The aim of this study was to explore the components of smoking behavior among a sample of resettled Bosnian refugees: motives for smoking, reasons for quitting smoking, psychological and physical health and the transtheoretical model, across the Bosnian culture. Questionnaires were distributed to a sample of resettled refugees living in Boston, MA; Chicago, IL; Detroit, MI; and Saint Louis, MO (n=114). The current study findings indicated that less acculturated individuals reported higher severity of psychological distress. In addition, severity of psychological distress was found to be positively associated with the severity of nicotine-related physical dependence and severity of physical health problems. Psychological distress was also found to moderate the relationship between nicotine-related physical dependence and physical health symptoms. It was found that with severe symptoms of psychological distress, increased smoking severity may be associated with fewer physical health concerns because smoking decreases symptoms of emotional or psychological distress. Furthermore, our sample was divided in two stages of change, precontemplators and contemplators. It was found that those who were in contemplation stage had an increased number of cons for change of behavior and were utilizing more cognitive processes of change. The sample also identified immediate reinforcement and self-control to be important for their quitting process. Finally, regarding motives for smoking, compared to the original population, our sample reported social-environmental cues and positive reinforcement to be more prevalent motives for smoking. Implications for further assessment and for the development of culturally tailored interventions were discussed.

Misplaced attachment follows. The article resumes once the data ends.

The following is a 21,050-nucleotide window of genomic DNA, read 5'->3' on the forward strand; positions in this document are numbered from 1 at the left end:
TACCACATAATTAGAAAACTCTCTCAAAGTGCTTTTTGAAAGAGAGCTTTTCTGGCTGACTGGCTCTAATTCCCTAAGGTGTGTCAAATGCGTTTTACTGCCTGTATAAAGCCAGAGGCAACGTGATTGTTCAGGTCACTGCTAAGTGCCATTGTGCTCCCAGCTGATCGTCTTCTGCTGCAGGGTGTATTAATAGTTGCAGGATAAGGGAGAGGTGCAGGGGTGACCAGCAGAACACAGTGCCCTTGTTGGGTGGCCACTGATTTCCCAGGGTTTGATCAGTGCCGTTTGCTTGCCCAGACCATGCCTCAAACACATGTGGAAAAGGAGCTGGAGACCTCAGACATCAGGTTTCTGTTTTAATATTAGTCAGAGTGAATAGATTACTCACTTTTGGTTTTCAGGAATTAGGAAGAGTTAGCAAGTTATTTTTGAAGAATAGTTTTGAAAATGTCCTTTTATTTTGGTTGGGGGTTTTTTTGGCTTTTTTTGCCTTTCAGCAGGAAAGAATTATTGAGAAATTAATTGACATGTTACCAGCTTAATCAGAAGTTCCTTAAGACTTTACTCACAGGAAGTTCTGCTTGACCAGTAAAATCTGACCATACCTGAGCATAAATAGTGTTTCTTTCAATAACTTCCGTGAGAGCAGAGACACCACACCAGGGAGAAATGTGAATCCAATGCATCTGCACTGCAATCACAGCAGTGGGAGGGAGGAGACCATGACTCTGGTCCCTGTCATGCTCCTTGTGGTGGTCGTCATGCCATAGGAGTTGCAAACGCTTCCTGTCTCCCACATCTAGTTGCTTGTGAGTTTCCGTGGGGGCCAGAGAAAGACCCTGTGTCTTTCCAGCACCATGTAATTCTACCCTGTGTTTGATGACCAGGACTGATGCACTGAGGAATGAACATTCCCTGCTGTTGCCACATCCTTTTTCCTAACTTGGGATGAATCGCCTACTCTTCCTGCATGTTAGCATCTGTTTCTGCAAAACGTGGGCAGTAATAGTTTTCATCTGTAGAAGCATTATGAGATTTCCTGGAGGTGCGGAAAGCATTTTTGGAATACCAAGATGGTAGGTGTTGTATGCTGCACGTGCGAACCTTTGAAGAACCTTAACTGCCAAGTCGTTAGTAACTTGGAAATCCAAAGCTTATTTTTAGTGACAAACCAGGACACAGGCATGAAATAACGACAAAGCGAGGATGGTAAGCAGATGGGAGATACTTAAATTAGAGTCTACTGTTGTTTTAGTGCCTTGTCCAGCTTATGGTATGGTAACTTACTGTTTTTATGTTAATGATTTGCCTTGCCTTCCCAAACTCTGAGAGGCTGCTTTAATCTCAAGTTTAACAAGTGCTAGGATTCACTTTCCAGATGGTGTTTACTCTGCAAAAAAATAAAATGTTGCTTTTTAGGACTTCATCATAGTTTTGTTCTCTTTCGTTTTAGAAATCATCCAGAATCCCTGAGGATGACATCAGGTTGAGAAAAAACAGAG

|Advisor:||Weaver, Terri L.|
|School:||Saint Louis University|
|School Location:||United States -- Missouri|
|Source:||DAI-B 70/10, Dissertation Abstracts International|
|Subjects:||Public health, Clinical psychology|
|Keywords:||Bosnian, Psychological distress, Refugees, Smoking|
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